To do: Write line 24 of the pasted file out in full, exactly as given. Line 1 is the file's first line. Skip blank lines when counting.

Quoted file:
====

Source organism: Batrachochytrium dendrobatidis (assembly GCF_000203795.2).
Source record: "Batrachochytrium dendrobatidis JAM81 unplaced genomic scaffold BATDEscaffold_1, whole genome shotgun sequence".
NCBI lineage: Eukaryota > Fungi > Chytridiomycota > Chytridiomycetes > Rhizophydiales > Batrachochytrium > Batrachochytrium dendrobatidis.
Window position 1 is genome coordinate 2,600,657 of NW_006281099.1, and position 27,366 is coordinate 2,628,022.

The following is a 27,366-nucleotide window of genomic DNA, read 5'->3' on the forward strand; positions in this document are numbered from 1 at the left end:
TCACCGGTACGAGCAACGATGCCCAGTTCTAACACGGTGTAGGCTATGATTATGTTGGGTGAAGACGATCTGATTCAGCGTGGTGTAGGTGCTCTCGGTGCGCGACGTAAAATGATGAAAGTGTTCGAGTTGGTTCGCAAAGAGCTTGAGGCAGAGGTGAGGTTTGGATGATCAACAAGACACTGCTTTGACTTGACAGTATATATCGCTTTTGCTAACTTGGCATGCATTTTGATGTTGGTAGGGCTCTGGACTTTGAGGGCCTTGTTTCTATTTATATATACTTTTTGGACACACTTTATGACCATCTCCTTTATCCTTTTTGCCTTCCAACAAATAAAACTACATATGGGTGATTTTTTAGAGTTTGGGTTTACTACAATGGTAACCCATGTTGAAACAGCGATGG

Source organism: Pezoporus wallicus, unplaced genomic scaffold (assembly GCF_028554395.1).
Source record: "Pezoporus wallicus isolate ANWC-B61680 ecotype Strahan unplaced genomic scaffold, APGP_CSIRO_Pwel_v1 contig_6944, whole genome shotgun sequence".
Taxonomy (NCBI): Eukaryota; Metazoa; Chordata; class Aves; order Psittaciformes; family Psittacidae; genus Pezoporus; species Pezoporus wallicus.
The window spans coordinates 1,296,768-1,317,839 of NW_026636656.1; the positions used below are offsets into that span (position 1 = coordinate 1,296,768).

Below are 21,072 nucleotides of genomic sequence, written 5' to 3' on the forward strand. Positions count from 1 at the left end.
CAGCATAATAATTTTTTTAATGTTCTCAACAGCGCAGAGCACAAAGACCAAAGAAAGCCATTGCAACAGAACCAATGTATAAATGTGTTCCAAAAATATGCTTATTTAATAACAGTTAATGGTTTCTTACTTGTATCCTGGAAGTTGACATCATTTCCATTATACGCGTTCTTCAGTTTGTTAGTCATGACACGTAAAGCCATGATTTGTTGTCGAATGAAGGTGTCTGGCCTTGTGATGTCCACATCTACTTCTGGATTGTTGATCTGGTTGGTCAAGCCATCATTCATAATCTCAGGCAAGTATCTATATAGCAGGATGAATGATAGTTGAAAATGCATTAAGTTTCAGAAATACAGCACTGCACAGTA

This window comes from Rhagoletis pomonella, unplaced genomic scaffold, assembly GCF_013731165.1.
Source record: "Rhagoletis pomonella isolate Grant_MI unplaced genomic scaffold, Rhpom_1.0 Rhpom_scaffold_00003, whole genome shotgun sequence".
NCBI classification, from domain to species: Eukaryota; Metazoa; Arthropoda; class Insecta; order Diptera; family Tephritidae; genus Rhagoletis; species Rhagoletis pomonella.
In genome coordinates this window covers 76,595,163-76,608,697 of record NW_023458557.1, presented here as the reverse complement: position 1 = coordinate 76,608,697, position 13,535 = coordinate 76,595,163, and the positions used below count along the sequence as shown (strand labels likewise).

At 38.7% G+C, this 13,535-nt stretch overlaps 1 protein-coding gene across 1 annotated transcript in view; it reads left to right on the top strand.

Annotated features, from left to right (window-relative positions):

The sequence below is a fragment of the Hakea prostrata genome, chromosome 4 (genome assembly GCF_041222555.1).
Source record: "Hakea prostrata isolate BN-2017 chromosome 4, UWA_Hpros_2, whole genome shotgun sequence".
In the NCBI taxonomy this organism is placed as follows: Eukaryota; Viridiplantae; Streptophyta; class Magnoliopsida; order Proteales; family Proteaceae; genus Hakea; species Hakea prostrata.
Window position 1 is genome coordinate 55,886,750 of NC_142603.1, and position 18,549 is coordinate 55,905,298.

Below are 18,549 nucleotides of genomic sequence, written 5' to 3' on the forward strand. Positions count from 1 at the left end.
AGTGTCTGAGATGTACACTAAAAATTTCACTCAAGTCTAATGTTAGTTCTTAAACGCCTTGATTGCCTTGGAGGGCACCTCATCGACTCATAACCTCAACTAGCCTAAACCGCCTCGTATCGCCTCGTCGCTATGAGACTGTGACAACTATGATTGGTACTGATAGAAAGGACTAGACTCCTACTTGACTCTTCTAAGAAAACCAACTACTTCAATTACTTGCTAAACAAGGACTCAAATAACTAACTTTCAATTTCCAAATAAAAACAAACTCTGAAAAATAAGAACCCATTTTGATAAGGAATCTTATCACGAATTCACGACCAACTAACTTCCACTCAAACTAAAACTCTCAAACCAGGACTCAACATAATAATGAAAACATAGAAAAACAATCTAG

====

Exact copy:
AGTGTCTGAGATGTACACTAAAAATTTCACTCAAGTCTAATGTTAGTTCTTAAACGCCTTGATTGCCTTGGAGGGCACCTCATCGACTCATAACCTCAACTAGCCTAAACCGCCTCGTATCGCCTCGTCGCTATGAGACTGTGACAACTATGATTGGTACTGATAGAAAGGACTAGACTCCTACTTGACTCTTCTAAGAAAACCAACTACTTCAATTACTTGCTAAACAAGGACTCAAATAACTAACTTTCAATTTCCAAATAAAAACAAACTCTGAAAAATAAGAACCCATTTTGATAAGGAATCTTATCACGAATTCACGACCAACTAACTTCCACTCAAACTAAAACTCTCAAACCAGGACTCAACATAATAATGAAAACATAGAAAAACAATCTAG